Hesperian Health Guides
Chapter 52: Love, Sex, and Social Adjustment
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In the village of Ajoya, the home of Project PROJIMO, disabled young men and women happily go to dances and outdoor movies together. They are not ashamed to let people know that they have a close or loving relationship. Some of the disabled young persons who have grown to know and care for each other through the Project have married and now have children.
All this is fairly much accepted as natural and normal and ‘right’ by most of the local villagers.
But things were not always this way. A few years ago, when PROJIMO had just begun, many people believed that a severely or even moderately disabled person should not and could not have a loving relationship, get married, or have children.
I remember one evening in the spring, a few years ago. An old woman watched a group of young couples listening to guitar players at the village square. One young man, who had a clubbed foot and used a cane, stood close to a young woman in a wheelchair. When the musicians started playing a romantic song, the disabled couple gently put their arms around each other. The old woman was shocked. Angrily she pointed to the pair and cried, “Isn’t that disgusting! People like that have no right to behave like that! It’s not natural! They’re cripples!”
When PROJIMO first began, unfortunately the villagers were not the only ones who thought that disabled persons should and could not get married or have loving relationships. Many disabled young people half-believed it themselves, and in their personal lives were often depressed, frustrated, or confused. While society told them one thing, their hearts and their bodies told them another. Most believed they could never be attractive to another person in a sexual way. Yet through adolescence, they felt increasingly attracted. Many had serious doubts about their own sexual ability. Some had discovered that they did, in fact, have fully developed feelings and functions. But they had no acceptable way to express them.
Some visiting advisers to PROJIMO were older disabled persons who had learned to understand their own feelings, had married, or had formed loving relationships. Slowly, the disabled young people at PROJIMO began to accept their own desires, needs, and dreams. More important, they began to discover they were not so alone, not as different from other people, as they had thought. Above all, they discovered that they were attractive to other persons. Soon the romances began.
At first, things sometimes got out of hand. The bottled-up feelings of the young people came flooding out. There were occasional mistakes and abuses. When the disabled group discovered that the rules society had set for them were unfair, often their first response was to break the rules recklessly. But then, faced by the sometimes cruel results of their own hurry, passion, and inexperience, they discovered the need for a few precautions and guidelines determined by the group. They had been hurt often enough themselves not to want to cause additional hurt. And now with the spread of HIV, they are also aware they must have “safer sex” if and when they have sex.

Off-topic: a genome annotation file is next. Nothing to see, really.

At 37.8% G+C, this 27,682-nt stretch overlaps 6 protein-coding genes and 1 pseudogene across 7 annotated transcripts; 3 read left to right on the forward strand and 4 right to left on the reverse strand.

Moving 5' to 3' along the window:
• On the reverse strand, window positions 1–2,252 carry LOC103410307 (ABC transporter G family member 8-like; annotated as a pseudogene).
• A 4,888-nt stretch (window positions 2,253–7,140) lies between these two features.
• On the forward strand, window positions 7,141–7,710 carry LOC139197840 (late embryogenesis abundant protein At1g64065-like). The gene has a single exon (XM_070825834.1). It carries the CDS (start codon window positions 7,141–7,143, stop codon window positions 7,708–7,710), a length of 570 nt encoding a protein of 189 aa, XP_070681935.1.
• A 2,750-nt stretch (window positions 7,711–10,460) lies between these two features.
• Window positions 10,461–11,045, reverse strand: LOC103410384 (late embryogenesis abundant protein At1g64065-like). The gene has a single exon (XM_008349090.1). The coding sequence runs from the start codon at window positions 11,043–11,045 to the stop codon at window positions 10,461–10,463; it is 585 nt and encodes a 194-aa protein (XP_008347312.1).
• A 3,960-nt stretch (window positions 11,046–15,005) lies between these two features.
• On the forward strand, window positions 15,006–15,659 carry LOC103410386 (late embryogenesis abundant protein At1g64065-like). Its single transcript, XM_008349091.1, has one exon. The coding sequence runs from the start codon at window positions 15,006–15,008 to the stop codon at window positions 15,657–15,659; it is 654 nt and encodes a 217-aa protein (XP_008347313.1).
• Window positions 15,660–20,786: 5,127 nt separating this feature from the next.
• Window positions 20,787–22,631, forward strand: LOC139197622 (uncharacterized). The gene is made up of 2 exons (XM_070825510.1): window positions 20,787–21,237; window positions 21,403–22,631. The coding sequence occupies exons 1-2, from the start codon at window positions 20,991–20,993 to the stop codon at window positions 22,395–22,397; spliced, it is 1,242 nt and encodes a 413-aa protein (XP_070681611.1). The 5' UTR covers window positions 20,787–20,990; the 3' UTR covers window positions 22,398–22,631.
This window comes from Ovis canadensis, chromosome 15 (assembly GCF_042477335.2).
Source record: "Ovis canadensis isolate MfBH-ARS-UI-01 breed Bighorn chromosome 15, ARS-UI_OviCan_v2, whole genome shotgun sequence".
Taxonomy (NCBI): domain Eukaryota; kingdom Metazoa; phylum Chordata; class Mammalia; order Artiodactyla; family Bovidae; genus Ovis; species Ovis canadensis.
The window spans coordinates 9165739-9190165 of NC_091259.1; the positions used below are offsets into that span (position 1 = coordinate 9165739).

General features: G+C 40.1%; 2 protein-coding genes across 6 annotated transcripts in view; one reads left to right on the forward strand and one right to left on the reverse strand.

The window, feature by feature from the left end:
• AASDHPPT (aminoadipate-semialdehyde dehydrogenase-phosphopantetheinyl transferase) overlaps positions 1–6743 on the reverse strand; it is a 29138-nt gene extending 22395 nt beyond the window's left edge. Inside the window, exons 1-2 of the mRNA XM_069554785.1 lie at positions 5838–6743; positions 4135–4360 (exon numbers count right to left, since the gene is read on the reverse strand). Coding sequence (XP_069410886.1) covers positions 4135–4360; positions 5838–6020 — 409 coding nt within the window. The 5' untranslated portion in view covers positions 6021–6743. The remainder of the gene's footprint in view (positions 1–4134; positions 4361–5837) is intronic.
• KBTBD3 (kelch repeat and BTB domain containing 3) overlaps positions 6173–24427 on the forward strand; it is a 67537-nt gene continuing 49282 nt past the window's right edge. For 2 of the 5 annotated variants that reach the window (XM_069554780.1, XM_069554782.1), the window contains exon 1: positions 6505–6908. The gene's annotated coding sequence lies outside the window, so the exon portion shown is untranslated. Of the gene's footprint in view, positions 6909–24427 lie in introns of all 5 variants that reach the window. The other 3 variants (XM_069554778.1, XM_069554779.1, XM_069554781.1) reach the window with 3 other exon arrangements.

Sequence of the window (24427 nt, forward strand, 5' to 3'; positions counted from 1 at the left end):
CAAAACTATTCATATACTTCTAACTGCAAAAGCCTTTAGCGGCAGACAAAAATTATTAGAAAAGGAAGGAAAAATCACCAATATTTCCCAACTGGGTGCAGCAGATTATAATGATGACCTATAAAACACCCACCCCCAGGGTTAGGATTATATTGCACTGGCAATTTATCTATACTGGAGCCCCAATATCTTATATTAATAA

Little by little, the PROJIMO team members have discovered their ability to live fuller lives and have more complete relationships than they had previously believed possible. Also, little by little, the local community has begun to accept this. For the first time, romances have begun to develop openly between non-disabled and disabled villagers. A new level of awareness and acceptance is slowly being achieved.
The personal and sexual needs of young persons
Every child, whether disabled or not, has the same basic needs for food, protection, and love. The child who is treated consistently with love, respect, and understanding has a greater chance of becoming a loving, respectful, and understanding adult.
Every child has a need to be touched and held. Small children learn about themselves by exploring and touching different parts of their bodies. A child whose disability makes touching and exploring her body more difficult may have an even greater need than other children to be held and hugged.
Most societies have rules and taboos that attempt to limit and govern sexual behavior. And within most societies, young people (and old) usually find ways of getting around some of those rules, usually more or less secretly. The best answer to sex education is to talk openly and honestly about sexual themes, but also to look for informal and unsupervised ways for disabled adolescents to spend time with and share the “secrets” of other adolescents.
But it is also important to make sure that disabled children understand how to resist sexual abuse. Adults can take advantage of their power and trust and enter into sexual relations with children, especially disabled children. It should be explained to children that these kinds of “secrets” are not acceptable and that they should let others know about what is happening. See Helping Children Who Are Blind (Chapter 12) or Helping Children Who Are Deaf (Chapter 13) for ideas on how to prevent sexual abuse and ways to talk with children about this difficult topic.